Ylang Ylang Essential Oil Profile

YLANG YLANG Cananga odorata var. genuina

Botanical Family Annonaceae

Cananga odorata (syn. C. odoratum var. macrophylla), a close relative, yields cananga oil.


Ylang Ylang means "flower of flowers".
Ylang Ylang is a tropical tree growing up to 60-80 feet. The tree has large ovate leaves, and is laden with large, narrow and _ drooping, creamy-yellow blossoms having a sweet, heady scent.
Native to the Phillipines and to Indonesia, it is cultivated in Madagascar, Reunion, and Nossi Be and the Comoro Islands, Zanzibar, and Haiti. (Most commercially available oil comes from Madagascar, Reunion, and the Comoro Islands). Wild trees have relatively little fragrance compared with cultivated varieties. The best oil is derived from trees grown at high elevations and in dry soil.

Traditional Uses

In its native region, ylang ylang has been combined with coconut oil to form an ointment or pomade. This was rubbed into the body to prevent fevers or infectious diseases, and into the hair for fragrance. Ylang Ylang is thought by many to be aphrodisiac; its fragrance and character does evoke the mood of its langorous and romantic tropical environment.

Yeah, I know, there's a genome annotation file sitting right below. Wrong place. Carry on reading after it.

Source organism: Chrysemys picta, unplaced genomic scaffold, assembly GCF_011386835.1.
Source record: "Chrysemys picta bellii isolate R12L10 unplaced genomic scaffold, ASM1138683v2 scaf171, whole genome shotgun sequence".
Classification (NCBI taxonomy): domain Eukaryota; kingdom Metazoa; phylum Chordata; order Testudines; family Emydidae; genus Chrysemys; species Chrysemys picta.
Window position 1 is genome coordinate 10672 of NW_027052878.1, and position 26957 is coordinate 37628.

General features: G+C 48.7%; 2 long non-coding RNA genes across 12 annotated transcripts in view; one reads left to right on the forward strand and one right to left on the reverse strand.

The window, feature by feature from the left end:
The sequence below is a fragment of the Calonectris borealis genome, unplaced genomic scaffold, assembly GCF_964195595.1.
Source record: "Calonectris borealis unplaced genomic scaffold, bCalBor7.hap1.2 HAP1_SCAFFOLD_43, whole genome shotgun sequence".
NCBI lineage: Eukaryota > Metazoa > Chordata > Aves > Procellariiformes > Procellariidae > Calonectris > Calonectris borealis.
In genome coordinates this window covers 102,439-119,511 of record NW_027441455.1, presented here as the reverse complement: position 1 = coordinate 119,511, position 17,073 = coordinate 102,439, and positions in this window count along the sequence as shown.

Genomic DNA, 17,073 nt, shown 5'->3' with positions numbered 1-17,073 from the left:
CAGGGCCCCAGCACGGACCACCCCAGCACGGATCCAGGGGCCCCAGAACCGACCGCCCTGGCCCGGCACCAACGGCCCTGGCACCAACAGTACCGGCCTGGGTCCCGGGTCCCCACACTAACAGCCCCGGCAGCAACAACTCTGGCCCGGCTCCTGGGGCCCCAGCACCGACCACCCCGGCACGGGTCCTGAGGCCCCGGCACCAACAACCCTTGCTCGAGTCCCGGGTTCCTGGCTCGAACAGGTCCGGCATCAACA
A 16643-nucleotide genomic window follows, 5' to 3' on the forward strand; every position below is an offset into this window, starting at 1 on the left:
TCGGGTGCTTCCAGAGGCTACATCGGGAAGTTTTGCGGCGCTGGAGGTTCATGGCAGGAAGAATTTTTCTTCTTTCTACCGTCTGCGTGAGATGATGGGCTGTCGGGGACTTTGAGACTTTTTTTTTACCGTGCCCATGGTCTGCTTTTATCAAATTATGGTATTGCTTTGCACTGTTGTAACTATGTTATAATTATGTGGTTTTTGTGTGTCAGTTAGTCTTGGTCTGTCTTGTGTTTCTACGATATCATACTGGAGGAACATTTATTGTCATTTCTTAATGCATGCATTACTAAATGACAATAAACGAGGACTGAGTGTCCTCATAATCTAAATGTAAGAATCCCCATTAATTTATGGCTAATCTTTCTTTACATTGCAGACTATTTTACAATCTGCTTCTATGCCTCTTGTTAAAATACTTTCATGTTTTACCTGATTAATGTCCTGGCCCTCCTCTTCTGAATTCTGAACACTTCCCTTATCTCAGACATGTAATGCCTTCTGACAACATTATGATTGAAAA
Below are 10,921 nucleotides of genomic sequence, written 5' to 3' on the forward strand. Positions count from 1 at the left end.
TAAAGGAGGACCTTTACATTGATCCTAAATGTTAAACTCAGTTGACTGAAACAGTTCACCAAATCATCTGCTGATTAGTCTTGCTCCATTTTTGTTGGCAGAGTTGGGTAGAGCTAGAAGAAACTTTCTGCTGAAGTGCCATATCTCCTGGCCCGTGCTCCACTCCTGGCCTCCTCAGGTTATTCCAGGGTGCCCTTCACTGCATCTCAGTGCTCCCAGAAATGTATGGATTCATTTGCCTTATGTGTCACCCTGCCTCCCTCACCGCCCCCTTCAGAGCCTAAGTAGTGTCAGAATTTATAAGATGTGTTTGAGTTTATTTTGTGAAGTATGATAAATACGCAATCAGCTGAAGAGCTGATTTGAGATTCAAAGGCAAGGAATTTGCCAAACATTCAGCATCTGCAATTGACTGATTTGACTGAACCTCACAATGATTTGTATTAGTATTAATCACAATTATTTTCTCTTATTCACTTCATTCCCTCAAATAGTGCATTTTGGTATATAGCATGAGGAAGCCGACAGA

The oil is steam distilled from the blossoms.
(absolutes are also produced using a chemical solvent). Blossoms must be harvested in the morning and immediately distilled on-site. Whereas cananga oil is sold as a "complete" oil, ylang ylang is fractionated; the first distillate is the top grade oil, called ylang ylang extra. Successive distillates, identified as 1,2, and 3, have a less desirable fragrance. A "complete'' is the unfractionated oil; a blend of grades 1 and 2 is sometimes sold as a complete. Ylang ylang extra is desirable for perfumes; a true complete is desirable for aromatherapy (unfortunately the top fraction is often left out.)